Report No. 69
9.68. Reasons for departure from English law.-
Thus, the corresponding exception in England, to the rule prohibiting the substitution of oral testimony for the document itself, is wider. The admissions being primary evidence against a party (and also against those claiming under him), are receivable to prove the contents of documents without notice to produce, or without accounting for the absence of the originals.1
1. See discussion in Muttukaruppa v. Rama, (1866) 3 Mad HCR 158.
9.69. However, recognising that such a wide attitude may lead to dangerous consequences, the section, departing from the English law, adopts only a modified rule, and oral admissions are not relevant until the general conditions for the admission of secondary evidence are satisfied.
9.70. The consequences which are liable to follow on the reception of such evidence without there being a case for secondary evidence, were pointed out in an Irish case,1 where the English rule was criticised. Section 22 is based on the principle underlying this criticism. The section modifies the English law, inasmuch as the admissions in question are admissible only if the conditions for secondary evidence exist. In the Irish case,2 Pennefather, C.J. observed while commenting on the case of Slatterie v. Pooley3
"Is there no danger of untruth or misrepresentation when used against the party making the admission? That is the ground put by Parke B. in Slatterie v. Pooley, and in which I cannot agree, when I know by experience how easy it is to fabricate admissions and how impossible to come prepared to detect the falsehood. Why are writings prepared at all but to prevent mistakes and misrepresentation and why, having taken that precaution, with such writing at hand and capable of being produced, is the same to be laid aside, and inferior and less satisfactory evidence resorted to?"
1. See the observations of Pennefather, C.J., in Lawless v. Quesale, 8 ILR 382 (385), (infra).
2. Lawless v. Quesale, 8 ILR 382 (385).
3. Slatterie v Pooley, supra.
9.71. Dangers of admitting oral admissions without establishing case for secondary evidence.-
In a case which went upto the Privy Council1, the plaintiff sued for a settlement of account, and the plaintiff, instead of producing and proving the account current between himself and the defendant, produced evidence to prove the oral admission of the debt. The Privy Council rejected the evidence and held-
"They consider that it is a very dangerous thing to rest a judgment upon verbal admissions or a sum due, without very clear evidence, especially when there are other means of proving the case, if a true one."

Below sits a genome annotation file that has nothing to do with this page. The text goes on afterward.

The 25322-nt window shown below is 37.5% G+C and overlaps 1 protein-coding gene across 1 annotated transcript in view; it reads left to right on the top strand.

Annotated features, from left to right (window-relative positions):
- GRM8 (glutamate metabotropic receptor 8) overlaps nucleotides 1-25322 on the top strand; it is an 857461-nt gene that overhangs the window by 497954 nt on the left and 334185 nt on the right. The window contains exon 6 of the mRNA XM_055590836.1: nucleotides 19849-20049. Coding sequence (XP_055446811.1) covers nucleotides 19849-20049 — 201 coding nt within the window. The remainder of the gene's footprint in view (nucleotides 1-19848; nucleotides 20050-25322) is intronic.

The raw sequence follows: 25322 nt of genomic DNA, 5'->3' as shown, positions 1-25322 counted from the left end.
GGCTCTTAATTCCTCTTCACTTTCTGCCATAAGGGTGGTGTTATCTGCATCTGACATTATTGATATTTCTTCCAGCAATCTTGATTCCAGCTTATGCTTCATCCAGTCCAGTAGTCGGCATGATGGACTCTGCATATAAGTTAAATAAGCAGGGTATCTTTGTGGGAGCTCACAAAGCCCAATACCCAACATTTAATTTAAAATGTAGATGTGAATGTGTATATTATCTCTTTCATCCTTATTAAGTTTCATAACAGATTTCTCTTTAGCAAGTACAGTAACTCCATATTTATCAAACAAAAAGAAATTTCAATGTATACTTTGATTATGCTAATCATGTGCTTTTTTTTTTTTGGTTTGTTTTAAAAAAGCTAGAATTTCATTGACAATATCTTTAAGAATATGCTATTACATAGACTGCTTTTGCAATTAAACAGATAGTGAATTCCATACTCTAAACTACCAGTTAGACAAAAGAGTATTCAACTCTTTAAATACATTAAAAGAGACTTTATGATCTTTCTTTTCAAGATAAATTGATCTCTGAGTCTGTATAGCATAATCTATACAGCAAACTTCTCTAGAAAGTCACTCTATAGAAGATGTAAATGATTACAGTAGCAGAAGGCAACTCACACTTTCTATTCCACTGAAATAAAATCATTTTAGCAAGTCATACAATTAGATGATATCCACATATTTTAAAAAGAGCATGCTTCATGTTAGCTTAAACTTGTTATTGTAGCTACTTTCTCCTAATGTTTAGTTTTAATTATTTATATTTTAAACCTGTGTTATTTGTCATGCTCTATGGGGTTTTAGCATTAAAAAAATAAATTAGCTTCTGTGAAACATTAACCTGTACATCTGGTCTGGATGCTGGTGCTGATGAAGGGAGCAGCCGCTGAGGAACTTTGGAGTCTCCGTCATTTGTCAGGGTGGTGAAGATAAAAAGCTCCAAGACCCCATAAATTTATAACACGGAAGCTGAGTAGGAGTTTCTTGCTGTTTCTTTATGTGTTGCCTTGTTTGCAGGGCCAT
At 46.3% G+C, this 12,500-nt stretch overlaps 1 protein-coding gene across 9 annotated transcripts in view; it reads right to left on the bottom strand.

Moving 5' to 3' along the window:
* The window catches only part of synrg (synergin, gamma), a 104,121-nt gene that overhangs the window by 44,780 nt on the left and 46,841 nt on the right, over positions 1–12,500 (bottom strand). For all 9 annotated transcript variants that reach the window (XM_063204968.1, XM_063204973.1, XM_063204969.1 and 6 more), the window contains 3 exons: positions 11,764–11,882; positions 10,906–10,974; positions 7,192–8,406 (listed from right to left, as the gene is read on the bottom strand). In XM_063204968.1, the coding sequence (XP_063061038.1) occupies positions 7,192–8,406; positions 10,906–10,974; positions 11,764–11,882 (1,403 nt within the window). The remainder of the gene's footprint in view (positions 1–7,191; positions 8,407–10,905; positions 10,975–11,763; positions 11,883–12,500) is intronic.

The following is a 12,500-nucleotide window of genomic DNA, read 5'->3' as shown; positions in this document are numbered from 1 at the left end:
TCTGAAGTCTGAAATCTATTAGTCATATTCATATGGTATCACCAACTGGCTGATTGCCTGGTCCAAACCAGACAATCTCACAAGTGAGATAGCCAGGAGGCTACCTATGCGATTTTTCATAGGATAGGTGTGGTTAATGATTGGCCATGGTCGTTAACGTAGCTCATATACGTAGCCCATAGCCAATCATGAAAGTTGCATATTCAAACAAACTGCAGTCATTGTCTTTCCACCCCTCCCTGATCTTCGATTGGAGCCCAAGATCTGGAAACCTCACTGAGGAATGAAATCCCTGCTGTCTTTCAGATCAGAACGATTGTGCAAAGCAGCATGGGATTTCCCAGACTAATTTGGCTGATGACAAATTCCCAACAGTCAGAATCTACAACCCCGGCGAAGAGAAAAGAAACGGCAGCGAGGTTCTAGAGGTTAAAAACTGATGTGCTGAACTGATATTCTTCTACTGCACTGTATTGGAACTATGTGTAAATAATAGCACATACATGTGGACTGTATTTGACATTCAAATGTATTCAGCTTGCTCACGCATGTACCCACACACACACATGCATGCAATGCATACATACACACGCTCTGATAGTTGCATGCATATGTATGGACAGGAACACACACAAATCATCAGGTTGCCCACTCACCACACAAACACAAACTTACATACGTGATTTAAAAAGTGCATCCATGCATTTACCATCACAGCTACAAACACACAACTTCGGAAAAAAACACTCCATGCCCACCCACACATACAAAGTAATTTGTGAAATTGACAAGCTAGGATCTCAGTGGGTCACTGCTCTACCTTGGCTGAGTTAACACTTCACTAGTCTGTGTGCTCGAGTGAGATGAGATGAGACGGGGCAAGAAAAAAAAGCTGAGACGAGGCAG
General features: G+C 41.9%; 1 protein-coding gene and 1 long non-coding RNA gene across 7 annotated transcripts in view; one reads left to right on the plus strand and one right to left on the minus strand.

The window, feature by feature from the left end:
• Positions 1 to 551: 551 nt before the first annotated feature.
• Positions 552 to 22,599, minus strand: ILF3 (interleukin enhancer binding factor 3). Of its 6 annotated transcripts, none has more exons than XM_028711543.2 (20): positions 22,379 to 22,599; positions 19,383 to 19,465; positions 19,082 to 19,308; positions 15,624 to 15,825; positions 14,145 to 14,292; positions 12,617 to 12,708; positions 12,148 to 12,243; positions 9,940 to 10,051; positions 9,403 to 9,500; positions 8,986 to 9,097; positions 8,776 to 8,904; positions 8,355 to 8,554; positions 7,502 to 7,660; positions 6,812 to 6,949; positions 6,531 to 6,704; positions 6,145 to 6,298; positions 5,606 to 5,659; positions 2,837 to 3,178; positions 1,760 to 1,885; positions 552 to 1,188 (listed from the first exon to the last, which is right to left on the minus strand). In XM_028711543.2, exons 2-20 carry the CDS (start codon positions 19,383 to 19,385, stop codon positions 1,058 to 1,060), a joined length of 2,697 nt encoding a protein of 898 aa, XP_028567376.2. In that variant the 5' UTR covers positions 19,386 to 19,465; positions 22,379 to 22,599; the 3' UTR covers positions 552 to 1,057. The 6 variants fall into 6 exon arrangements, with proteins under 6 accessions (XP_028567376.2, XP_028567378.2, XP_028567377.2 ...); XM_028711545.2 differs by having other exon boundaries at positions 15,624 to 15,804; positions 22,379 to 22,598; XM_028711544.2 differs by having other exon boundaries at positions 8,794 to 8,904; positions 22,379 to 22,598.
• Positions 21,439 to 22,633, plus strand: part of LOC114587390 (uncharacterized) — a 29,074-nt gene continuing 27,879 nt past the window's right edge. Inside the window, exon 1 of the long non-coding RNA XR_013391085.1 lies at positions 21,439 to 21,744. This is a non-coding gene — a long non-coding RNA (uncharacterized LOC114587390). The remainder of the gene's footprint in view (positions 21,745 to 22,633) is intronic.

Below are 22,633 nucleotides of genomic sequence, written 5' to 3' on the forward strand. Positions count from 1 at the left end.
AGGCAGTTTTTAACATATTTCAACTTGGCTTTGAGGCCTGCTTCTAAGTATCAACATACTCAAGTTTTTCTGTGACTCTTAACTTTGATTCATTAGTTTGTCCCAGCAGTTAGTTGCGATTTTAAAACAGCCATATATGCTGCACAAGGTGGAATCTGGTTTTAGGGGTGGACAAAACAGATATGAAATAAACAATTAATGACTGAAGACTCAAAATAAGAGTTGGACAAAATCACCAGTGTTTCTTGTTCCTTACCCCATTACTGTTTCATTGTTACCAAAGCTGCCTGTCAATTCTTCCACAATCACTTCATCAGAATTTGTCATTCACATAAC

1. Sheo Parshad v. Jaggar Nath, (1884) 10 Indian Appeals 79 (PC).
9.72. There is a parallel provision1 in the Act under which, when the existence, conditions or contents of the original document have been proved to be admitted in writing by the person against whom it is proved or by his representatives in interest, such written admission is admissible. But, we are not concerned with that provision.
1. Section 65, clause (5).
9.73. Last part of the section.-
Where the question is of genuineness, the last part of the section permits oral admissions. Although this portion is somewhat cryptically worded, its true meaning is what Norton1 has stated, which is in these words:
"Or, unless the genuineness of a document produced is in question. The effect of the last clause of this section seems to be that if such a document is produced, the admissions of the parties to it that it is, or is not, genuine may be received."
1. Norton cited by Field on Evidence.
No changes of substance are needed in the section, but the last portion of the section could be made more clear, by spelling out its true intent as mentioned above.1 To carry out this object, we recommend that the section should be re-drafted as follows:-
"22. Oral admissions as to the contents of a document are not relevant-
(a) unless the party proposing to prove them shows that he is entitled to give secondary evidence of the contents of such document under the rules hereinafter contained; or
(b) except where a document is produced and its genuineness is in question."
1. Para. 9.73, supra.